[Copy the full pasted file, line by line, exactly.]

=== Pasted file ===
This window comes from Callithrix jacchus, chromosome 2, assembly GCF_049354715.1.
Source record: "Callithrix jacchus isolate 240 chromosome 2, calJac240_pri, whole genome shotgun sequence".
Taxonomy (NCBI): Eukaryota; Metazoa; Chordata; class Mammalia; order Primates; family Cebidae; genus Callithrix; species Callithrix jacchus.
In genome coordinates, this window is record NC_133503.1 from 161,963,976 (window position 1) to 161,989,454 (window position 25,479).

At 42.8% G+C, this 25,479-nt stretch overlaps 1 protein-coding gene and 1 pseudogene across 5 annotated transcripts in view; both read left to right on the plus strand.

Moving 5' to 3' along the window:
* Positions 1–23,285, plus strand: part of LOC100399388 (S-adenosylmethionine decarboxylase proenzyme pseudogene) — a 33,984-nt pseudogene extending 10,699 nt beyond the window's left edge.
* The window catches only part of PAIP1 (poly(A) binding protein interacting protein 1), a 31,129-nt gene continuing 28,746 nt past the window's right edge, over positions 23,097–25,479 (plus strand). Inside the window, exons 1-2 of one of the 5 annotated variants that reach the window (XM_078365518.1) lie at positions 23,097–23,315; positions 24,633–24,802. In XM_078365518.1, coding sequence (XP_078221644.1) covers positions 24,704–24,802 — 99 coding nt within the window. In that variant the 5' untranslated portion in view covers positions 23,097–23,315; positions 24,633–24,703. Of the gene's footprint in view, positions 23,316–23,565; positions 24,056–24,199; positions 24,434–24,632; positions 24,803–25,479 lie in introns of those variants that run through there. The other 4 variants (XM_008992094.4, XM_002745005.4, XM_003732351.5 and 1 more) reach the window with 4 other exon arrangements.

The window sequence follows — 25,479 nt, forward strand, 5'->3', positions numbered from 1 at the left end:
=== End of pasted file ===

This window comes from Callithrix jacchus, chromosome 2, assembly GCF_049354715.1.
Source record: "Callithrix jacchus isolate 240 chromosome 2, calJac240_pri, whole genome shotgun sequence".
Taxonomy (NCBI): Eukaryota; Metazoa; Chordata; class Mammalia; order Primates; family Cebidae; genus Callithrix; species Callithrix jacchus.
In genome coordinates, this window is record NC_133503.1 from 161,963,976 (window position 1) to 161,989,454 (window position 25,479).

At 42.8% G+C, this 25,479-nt stretch overlaps 1 protein-coding gene and 1 pseudogene across 5 annotated transcripts in view; both read left to right on the plus strand.

Moving 5' to 3' along the window:
* Positions 1–23,285, plus strand: part of LOC100399388 (S-adenosylmethionine decarboxylase proenzyme pseudogene) — a 33,984-nt pseudogene extending 10,699 nt beyond the window's left edge.
* The window catches only part of PAIP1 (poly(A) binding protein interacting protein 1), a 31,129-nt gene continuing 28,746 nt past the window's right edge, over positions 23,097–25,479 (plus strand). Inside the window, exons 1-2 of one of the 5 annotated variants that reach the window (XM_078365518.1) lie at positions 23,097–23,315; positions 24,633–24,802. In XM_078365518.1, coding sequence (XP_078221644.1) covers positions 24,704–24,802 — 99 coding nt within the window. In that variant the 5' untranslated portion in view covers positions 23,097–23,315; positions 24,633–24,703. Of the gene's footprint in view, positions 23,316–23,565; positions 24,056–24,199; positions 24,434–24,632; positions 24,803–25,479 lie in introns of those variants that run through there. The other 4 variants (XM_008992094.4, XM_002745005.4, XM_003732351.5 and 1 more) reach the window with 4 other exon arrangements.

The window sequence follows — 25,479 nt, forward strand, 5'->3', positions numbered from 1 at the left end: